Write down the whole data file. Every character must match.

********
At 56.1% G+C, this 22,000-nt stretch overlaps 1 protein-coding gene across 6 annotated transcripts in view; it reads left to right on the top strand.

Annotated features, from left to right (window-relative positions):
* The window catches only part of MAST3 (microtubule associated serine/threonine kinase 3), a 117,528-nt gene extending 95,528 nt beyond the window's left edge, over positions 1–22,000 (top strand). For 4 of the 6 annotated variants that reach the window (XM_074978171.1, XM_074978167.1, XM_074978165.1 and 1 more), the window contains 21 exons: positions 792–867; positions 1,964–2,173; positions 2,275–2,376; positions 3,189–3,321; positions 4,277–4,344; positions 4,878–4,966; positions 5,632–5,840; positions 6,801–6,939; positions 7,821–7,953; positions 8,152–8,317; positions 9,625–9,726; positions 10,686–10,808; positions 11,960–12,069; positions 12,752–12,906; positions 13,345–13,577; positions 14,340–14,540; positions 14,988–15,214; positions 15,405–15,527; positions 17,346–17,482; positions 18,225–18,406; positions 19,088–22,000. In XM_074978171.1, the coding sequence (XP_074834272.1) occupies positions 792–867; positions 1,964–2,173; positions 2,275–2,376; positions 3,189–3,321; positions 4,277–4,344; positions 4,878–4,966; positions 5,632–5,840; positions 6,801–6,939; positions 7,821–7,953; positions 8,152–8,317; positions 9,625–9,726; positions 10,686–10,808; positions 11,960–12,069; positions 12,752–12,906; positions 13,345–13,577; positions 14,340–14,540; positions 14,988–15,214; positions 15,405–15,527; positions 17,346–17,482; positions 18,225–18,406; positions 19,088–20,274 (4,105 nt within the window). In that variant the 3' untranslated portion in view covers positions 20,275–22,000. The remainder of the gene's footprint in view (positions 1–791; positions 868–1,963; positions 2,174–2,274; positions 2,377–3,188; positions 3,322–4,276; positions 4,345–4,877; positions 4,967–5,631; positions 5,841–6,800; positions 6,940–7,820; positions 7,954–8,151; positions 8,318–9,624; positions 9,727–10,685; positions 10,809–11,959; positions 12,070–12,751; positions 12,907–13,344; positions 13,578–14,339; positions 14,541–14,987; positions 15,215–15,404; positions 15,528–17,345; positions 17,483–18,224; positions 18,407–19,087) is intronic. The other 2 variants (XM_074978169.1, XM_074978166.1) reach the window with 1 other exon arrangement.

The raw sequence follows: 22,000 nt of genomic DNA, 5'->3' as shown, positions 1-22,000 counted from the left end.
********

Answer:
At 56.1% G+C, this 22,000-nt stretch overlaps 1 protein-coding gene across 6 annotated transcripts in view; it reads left to right on the top strand.

Annotated features, from left to right (window-relative positions):
* The window catches only part of MAST3 (microtubule associated serine/threonine kinase 3), a 117,528-nt gene extending 95,528 nt beyond the window's left edge, over positions 1–22,000 (top strand). For 4 of the 6 annotated variants that reach the window (XM_074978171.1, XM_074978167.1, XM_074978165.1 and 1 more), the window contains 21 exons: positions 792–867; positions 1,964–2,173; positions 2,275–2,376; positions 3,189–3,321; positions 4,277–4,344; positions 4,878–4,966; positions 5,632–5,840; positions 6,801–6,939; positions 7,821–7,953; positions 8,152–8,317; positions 9,625–9,726; positions 10,686–10,808; positions 11,960–12,069; positions 12,752–12,906; positions 13,345–13,577; positions 14,340–14,540; positions 14,988–15,214; positions 15,405–15,527; positions 17,346–17,482; positions 18,225–18,406; positions 19,088–22,000. In XM_074978171.1, the coding sequence (XP_074834272.1) occupies positions 792–867; positions 1,964–2,173; positions 2,275–2,376; positions 3,189–3,321; positions 4,277–4,344; positions 4,878–4,966; positions 5,632–5,840; positions 6,801–6,939; positions 7,821–7,953; positions 8,152–8,317; positions 9,625–9,726; positions 10,686–10,808; positions 11,960–12,069; positions 12,752–12,906; positions 13,345–13,577; positions 14,340–14,540; positions 14,988–15,214; positions 15,405–15,527; positions 17,346–17,482; positions 18,225–18,406; positions 19,088–20,274 (4,105 nt within the window). In that variant the 3' untranslated portion in view covers positions 20,275–22,000. The remainder of the gene's footprint in view (positions 1–791; positions 868–1,963; positions 2,174–2,274; positions 2,377–3,188; positions 3,322–4,276; positions 4,345–4,877; positions 4,967–5,631; positions 5,841–6,800; positions 6,940–7,820; positions 7,954–8,151; positions 8,318–9,624; positions 9,727–10,685; positions 10,809–11,959; positions 12,070–12,751; positions 12,907–13,344; positions 13,578–14,339; positions 14,541–14,987; positions 15,215–15,404; positions 15,528–17,345; positions 17,483–18,224; positions 18,407–19,087) is intronic. The other 2 variants (XM_074978169.1, XM_074978166.1) reach the window with 1 other exon arrangement.

The raw sequence follows: 22,000 nt of genomic DNA, 5'->3' as shown, positions 1-22,000 counted from the left end.